Above normal spring temperatures coupled with drier weather have hastened the 2015 spring planting season in South Dakota (SD). The USDA-NASS crop progress report released on April 20th showed that the corn acreage planted this year more than doubles the five-year average, and is five times greater than the last year’s alone. The corn planting window in SD historically ranges from late April to early June (South to North) depending on field and weather conditions. Corn is a warm season crop and as a general rule, soil temperature should be at least 50° F for seeds to germinate. Soil temperature above 50° F will rapidly facilitate germination and emergence.
Selecting a hybrid with strong adaptability to the growing region is the first thing to consider. Growing hybrids with proper relative maturity allows the crop to take full advantage of the local weather conditions (or heat units), mature before the first killing fall frost, and also yield to its full potential.
The annual variety trial results gathered by Crop Performance Testing at South Dakota State University is an effective tool to select hybrids for a particular select growing region.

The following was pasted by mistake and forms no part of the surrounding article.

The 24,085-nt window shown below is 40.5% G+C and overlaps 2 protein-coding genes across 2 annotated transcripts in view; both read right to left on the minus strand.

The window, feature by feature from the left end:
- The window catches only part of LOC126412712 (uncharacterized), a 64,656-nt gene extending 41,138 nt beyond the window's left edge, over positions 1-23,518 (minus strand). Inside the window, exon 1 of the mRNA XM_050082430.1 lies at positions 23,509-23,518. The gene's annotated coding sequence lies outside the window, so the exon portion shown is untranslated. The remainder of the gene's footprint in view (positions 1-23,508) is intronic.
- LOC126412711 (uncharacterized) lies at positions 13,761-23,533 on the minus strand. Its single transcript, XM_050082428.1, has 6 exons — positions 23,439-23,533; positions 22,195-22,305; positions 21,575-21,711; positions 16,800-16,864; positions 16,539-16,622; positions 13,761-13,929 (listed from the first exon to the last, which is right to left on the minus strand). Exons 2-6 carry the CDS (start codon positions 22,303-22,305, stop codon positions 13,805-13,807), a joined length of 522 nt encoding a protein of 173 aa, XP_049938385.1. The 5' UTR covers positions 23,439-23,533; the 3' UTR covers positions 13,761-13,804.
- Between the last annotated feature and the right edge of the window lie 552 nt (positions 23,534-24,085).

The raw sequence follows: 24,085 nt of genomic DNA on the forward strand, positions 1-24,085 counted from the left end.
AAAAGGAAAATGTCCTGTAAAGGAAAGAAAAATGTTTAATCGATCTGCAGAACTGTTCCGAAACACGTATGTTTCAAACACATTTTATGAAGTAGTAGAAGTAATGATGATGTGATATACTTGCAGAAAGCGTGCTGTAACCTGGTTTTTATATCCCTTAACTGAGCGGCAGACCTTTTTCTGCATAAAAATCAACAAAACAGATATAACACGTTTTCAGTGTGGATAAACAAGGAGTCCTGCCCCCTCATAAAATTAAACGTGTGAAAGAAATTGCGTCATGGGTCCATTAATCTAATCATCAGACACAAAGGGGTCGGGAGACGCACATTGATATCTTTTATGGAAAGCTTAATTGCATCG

Seeding Rate and Depth
Seeding rate largely depends on germination, moisture, soil nutrient availability, and soil management. The optimal corn plant population ranges from 22000 to 32000 per acre with higher densities generally practiced in highly productive environments. When corn is meant for silage, seed rate can be increased by about 10%.
Even though corn is usually seeded at 1.5 to 2 inches deep, in drier conditions depth can be increased to 3 inches. Seed depth of more than three inches may result in reduced emergence affecting the final plant population.
Weather in SD may bring below freezing temperatures periodically in the spring after corn has been planted. Growing point region of corn seedling will be located below soil surface until two leaf stage and will be safe from frost conditions at stages prior to two-leaf. Temperatures below 28° F for several hours however may be lethal to the growing point even though it is below ground. Residue cover, field landscape, and the soil water content can all significantly contribute to the soil thermal behavior. Fields should be assessed at least three days after the frost happened. Seedlings with viable growing point will recover faster when warm weather conditions follow the frost.
Source: David Karki, South Dakota State University
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